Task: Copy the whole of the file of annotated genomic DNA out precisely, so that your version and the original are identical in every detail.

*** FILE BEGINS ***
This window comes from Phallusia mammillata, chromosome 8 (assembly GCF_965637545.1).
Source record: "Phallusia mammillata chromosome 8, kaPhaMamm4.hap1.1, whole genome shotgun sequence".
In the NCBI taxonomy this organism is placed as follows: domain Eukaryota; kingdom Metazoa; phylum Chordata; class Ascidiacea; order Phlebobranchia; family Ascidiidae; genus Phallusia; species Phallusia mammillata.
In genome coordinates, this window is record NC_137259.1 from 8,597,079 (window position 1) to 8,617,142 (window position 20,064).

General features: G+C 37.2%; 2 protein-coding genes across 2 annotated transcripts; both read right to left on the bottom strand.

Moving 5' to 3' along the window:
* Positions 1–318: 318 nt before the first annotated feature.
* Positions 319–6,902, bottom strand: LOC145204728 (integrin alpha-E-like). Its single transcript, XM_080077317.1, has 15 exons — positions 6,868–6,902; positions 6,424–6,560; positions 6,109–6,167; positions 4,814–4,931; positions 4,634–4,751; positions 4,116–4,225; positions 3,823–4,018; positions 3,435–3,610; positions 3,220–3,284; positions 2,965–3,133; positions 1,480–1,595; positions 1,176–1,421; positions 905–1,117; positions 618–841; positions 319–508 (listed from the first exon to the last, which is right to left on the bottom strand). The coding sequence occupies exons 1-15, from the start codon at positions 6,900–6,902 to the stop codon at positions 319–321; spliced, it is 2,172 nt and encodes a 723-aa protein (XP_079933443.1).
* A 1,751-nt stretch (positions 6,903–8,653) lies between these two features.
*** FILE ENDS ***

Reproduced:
This window comes from Phallusia mammillata, chromosome 8 (assembly GCF_965637545.1).
Source record: "Phallusia mammillata chromosome 8, kaPhaMamm4.hap1.1, whole genome shotgun sequence".
In the NCBI taxonomy this organism is placed as follows: domain Eukaryota; kingdom Metazoa; phylum Chordata; class Ascidiacea; order Phlebobranchia; family Ascidiidae; genus Phallusia; species Phallusia mammillata.
In genome coordinates, this window is record NC_137259.1 from 8,597,079 (window position 1) to 8,617,142 (window position 20,064).

General features: G+C 37.2%; 2 protein-coding genes across 2 annotated transcripts; both read right to left on the bottom strand.

Moving 5' to 3' along the window:
* Positions 1–318: 318 nt before the first annotated feature.
* Positions 319–6,902, bottom strand: LOC145204728 (integrin alpha-E-like). Its single transcript, XM_080077317.1, has 15 exons — positions 6,868–6,902; positions 6,424–6,560; positions 6,109–6,167; positions 4,814–4,931; positions 4,634–4,751; positions 4,116–4,225; positions 3,823–4,018; positions 3,435–3,610; positions 3,220–3,284; positions 2,965–3,133; positions 1,480–1,595; positions 1,176–1,421; positions 905–1,117; positions 618–841; positions 319–508 (listed from the first exon to the last, which is right to left on the bottom strand). The coding sequence occupies exons 1-15, from the start codon at positions 6,900–6,902 to the stop codon at positions 319–321; spliced, it is 2,172 nt and encodes a 723-aa protein (XP_079933443.1).
* A 1,751-nt stretch (positions 6,903–8,653) lies between these two features.